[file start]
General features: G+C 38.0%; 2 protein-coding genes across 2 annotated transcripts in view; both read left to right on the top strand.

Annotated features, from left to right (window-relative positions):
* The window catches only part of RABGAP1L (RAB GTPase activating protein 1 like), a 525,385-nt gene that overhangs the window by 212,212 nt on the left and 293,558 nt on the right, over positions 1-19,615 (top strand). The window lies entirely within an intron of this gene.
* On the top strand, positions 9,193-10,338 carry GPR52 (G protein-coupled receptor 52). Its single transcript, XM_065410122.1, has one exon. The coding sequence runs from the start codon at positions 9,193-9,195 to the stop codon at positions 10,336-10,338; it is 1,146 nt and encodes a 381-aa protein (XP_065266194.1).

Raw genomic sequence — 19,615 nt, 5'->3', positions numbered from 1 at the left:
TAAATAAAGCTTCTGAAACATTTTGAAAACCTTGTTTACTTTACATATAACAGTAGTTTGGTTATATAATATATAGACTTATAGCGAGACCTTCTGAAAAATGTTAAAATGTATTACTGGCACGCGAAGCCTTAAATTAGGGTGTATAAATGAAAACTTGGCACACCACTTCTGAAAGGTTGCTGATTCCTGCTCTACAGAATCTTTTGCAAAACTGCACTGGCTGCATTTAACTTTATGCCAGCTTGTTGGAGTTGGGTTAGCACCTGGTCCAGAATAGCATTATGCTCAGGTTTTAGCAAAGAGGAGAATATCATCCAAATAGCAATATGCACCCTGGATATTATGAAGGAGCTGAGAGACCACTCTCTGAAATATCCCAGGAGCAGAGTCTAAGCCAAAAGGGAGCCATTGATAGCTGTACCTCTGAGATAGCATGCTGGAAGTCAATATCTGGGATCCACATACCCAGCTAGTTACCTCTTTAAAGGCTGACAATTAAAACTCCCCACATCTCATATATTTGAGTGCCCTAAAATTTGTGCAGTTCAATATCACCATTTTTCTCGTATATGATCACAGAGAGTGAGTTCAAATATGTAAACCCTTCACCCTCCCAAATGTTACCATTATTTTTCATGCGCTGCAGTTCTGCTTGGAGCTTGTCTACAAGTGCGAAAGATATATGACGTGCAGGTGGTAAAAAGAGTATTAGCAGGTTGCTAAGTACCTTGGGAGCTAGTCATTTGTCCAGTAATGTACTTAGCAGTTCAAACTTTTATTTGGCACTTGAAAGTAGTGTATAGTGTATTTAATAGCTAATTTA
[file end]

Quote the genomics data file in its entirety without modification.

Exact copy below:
General features: G+C 38.0%; 2 protein-coding genes across 2 annotated transcripts in view; both read left to right on the top strand.

Annotated features, from left to right (window-relative positions):
* The window catches only part of RABGAP1L (RAB GTPase activating protein 1 like), a 525,385-nt gene that overhangs the window by 212,212 nt on the left and 293,558 nt on the right, over positions 1-19,615 (top strand). The window lies entirely within an intron of this gene.
* On the top strand, positions 9,193-10,338 carry GPR52 (G protein-coupled receptor 52). Its single transcript, XM_065410122.1, has one exon. The coding sequence runs from the start codon at positions 9,193-9,195 to the stop codon at positions 10,336-10,338; it is 1,146 nt and encodes a 381-aa protein (XP_065266194.1).

Raw genomic sequence — 19,615 nt, 5'->3', positions numbered from 1 at the left:
TAAATAAAGCTTCTGAAACATTTTGAAAACCTTGTTTACTTTACATATAACAGTAGTTTGGTTATATAATATATAGACTTATAGCGAGACCTTCTGAAAAATGTTAAAATGTATTACTGGCACGCGAAGCCTTAAATTAGGGTGTATAAATGAAAACTTGGCACACCACTTCTGAAAGGTTGCTGATTCCTGCTCTACAGAATCTTTTGCAAAACTGCACTGGCTGCATTTAACTTTATGCCAGCTTGTTGGAGTTGGGTTAGCACCTGGTCCAGAATAGCATTATGCTCAGGTTTTAGCAAAGAGGAGAATATCATCCAAATAGCAATATGCACCCTGGATATTATGAAGGAGCTGAGAGACCACTCTCTGAAATATCCCAGGAGCAGAGTCTAAGCCAAAAGGGAGCCATTGATAGCTGTACCTCTGAGATAGCATGCTGGAAGTCAATATCTGGGATCCACATACCCAGCTAGTTACCTCTTTAAAGGCTGACAATTAAAACTCCCCACATCTCATATATTTGAGTGCCCTAAAATTTGTGCAGTTCAATATCACCATTTTTCTCGTATATGATCACAGAGAGTGAGTTCAAATATGTAAACCCTTCACCCTCCCAAATGTTACCATTATTTTTCATGCGCTGCAGTTCTGCTTGGAGCTTGTCTACAAGTGCGAAAGATATATGACGTGCAGGTGGTAAAAAGAGTATTAGCAGGTTGCTAAGTACCTTGGGAGCTAGTCATTTGTCCAGTAATGTACTTAGCAGTTCAAACTTTTATTTGGCACTTGAAAGTAGTGTATAGTGTATTTAATAGCTAATTTA